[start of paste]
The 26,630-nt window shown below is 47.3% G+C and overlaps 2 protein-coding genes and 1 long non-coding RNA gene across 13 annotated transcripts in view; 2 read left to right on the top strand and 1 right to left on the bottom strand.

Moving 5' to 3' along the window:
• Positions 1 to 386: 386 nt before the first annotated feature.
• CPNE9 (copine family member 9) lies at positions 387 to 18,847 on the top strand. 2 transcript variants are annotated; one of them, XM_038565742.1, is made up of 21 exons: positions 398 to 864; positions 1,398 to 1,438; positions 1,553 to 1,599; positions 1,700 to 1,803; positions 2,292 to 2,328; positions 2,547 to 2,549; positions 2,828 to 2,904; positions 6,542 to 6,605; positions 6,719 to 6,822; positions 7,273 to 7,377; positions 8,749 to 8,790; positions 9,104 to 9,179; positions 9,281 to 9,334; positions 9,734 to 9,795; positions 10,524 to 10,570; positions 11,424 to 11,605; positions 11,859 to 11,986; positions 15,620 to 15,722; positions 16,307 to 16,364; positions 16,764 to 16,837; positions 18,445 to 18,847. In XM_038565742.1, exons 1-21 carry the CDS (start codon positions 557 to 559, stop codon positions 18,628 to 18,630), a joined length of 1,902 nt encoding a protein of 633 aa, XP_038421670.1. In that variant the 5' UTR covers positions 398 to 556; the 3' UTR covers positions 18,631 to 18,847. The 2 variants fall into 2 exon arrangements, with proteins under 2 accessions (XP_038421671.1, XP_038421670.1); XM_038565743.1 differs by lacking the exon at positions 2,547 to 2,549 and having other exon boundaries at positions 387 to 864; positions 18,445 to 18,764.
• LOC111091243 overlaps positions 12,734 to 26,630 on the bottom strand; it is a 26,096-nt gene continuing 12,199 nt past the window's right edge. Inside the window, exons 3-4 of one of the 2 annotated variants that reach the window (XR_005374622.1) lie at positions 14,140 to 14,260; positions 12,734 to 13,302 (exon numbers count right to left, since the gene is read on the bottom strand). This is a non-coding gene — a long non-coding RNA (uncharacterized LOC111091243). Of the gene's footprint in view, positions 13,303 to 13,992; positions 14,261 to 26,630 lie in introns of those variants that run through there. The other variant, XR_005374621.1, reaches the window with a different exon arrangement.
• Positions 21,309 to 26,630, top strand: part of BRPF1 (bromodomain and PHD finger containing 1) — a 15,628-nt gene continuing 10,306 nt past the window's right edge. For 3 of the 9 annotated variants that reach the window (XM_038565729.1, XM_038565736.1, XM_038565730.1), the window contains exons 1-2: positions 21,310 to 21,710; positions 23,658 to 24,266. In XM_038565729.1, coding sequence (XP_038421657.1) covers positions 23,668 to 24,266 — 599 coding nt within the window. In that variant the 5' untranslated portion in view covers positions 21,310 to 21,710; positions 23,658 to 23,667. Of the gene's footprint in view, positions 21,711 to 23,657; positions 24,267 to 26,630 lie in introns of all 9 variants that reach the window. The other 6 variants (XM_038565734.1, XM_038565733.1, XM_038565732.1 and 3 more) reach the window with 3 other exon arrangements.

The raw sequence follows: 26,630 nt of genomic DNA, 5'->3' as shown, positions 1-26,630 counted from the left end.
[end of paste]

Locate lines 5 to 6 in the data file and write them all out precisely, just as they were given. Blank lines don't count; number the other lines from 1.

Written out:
• LOC111091243 overlaps positions 12,734 to 26,630 on the bottom strand; it is a 26,096-nt gene continuing 12,199 nt past the window's right edge. Inside the window, exons 3-4 of one of the 2 annotated variants that reach the window (XR_005374622.1) lie at positions 14,140 to 14,260; positions 12,734 to 13,302 (exon numbers count right to left, since the gene is read on the bottom strand). This is a non-coding gene — a long non-coding RNA (uncharacterized LOC111091243). Of the gene's footprint in view, positions 13,303 to 13,992; positions 14,261 to 26,630 lie in introns of those variants that run through there. The other variant, XR_005374621.1, reaches the window with a different exon arrangement.
• Positions 21,309 to 26,630, top strand: part of BRPF1 (bromodomain and PHD finger containing 1) — a 15,628-nt gene continuing 10,306 nt past the window's right edge. For 3 of the 9 annotated variants that reach the window (XM_038565729.1, XM_038565736.1, XM_038565730.1), the window contains exons 1-2: positions 21,310 to 21,710; positions 23,658 to 24,266. In XM_038565729.1, coding sequence (XP_038421657.1) covers positions 23,668 to 24,266 — 599 coding nt within the window. In that variant the 5' untranslated portion in view covers positions 21,310 to 21,710; positions 23,658 to 23,667. Of the gene's footprint in view, positions 21,711 to 23,657; positions 24,267 to 26,630 lie in introns of all 9 variants that reach the window. The other 6 variants (XM_038565734.1, XM_038565733.1, XM_038565732.1 and 3 more) reach the window with 3 other exon arrangements.